Darryl was a father of two, a husband, a son, a grandson, a brother, a cousin, a nephew and a friend to so many. He lived on a small island off the coast of Scotland and was a fisherman by trade. Those closest to him had no idea that he’d been suffering with depression – it is an invisible illness that affects 1 in 4 of us in the UK and, although it’s extremely difficult to live with, it’s not so hard to hide it from others – we become oscar worthy actors. The pain is internal. The curse of the human condition I think, is that we are all our own separate universes. We are isolated from each other in our own emotional space and nobody can feel what the next person feels. Our pain is only relative to our own selves. Darryl’s pain was too much for him to bear and so he found the only way out he could see.
Some years ago, I found out an important lesson about choice. I learned that, no matter how shit life can be, however much we feel that we’re up against a wall, there is always a choice. All too often I would feel like I was trapped in a situation that life had pre-ordained for me. I was stuck with no way out and I couldn’t kill myself because my loved ones would suffer and probably hate me for what I’d done, and that thought was unbearable to me – so I drove myself slowly mad, turning and turning in my emotional and mental agony. Then someone pointed out to me that there is always a choice. Sure, they were sometimes shit choices- a) continue to suffer, b) kill myself and put my loved ones through the mill, c) go and get help. Once I realised that I wasn’t trapped, that I could end it all if I chose to, the pressure lifted. I felt strangely empowered, as though I was in charge of my own destiny at last. And suddenly, I found that I wanted to live – not just for the sake of others, but for myself. This lesson has stayed with me and has kept me alive during those dark days that still visit me from time to time. When it feels like I’m being swept along by a merciless tide, I remember that I do have a choice and the feeling of powerlessness subsides allowing me to think more clearly and try to find a solution to what was a seemingly insurmountable problem. And when I don’t find a solution? Well, that’s okay, because that’s what life is; a series of ups and downs – I know that, sooner or later, things will start to look up again and that’s what I focus on.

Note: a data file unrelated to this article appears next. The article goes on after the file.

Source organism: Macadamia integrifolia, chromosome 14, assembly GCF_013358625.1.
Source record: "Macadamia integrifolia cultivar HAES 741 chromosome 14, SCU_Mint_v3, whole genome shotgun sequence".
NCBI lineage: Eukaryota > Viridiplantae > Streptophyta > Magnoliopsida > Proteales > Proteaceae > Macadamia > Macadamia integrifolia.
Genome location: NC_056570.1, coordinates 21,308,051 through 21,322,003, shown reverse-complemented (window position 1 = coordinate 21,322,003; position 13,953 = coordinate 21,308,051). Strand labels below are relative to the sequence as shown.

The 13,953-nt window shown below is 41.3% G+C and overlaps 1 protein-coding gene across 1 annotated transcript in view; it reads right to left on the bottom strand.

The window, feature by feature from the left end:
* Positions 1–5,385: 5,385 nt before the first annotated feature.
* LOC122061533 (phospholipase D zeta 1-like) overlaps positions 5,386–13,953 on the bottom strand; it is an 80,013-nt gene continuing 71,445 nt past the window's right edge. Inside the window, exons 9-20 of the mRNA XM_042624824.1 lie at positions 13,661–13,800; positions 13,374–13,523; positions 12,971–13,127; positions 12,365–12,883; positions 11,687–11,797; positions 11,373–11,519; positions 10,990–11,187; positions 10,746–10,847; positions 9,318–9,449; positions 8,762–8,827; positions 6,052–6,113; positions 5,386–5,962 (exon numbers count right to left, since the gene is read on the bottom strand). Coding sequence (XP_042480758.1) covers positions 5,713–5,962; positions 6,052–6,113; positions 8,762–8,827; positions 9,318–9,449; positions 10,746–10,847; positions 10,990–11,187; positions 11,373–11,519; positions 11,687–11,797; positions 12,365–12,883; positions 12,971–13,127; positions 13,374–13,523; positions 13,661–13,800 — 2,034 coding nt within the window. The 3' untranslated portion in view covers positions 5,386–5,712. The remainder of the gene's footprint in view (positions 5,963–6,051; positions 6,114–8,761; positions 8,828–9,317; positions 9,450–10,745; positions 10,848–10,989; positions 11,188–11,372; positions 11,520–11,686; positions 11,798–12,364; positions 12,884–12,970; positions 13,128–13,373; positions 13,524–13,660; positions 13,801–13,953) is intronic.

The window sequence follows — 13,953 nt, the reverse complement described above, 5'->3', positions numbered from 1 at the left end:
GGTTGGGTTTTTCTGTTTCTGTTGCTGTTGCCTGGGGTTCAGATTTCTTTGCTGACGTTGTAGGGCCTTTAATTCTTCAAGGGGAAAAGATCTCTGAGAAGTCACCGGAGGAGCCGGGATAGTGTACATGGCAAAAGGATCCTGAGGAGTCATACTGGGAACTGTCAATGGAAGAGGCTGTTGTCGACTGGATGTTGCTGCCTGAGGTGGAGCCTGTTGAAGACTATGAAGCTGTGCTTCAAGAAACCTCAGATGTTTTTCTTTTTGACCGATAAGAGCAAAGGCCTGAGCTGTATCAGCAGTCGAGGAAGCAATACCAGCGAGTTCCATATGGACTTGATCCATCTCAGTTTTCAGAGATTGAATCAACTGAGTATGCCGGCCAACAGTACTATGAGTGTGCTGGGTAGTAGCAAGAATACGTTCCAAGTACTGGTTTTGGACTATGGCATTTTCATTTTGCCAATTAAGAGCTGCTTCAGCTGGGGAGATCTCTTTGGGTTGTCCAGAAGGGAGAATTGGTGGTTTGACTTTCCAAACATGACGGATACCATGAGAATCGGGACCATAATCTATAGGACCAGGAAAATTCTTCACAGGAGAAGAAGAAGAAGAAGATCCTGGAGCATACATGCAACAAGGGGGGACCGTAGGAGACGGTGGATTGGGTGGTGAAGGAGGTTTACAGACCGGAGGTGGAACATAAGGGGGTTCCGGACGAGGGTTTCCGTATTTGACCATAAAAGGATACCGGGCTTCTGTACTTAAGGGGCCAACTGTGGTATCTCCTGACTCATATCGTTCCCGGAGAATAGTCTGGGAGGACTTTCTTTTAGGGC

I wish with all my heart that I could have had this conversation with Darryl – just maybe he’d still be around today.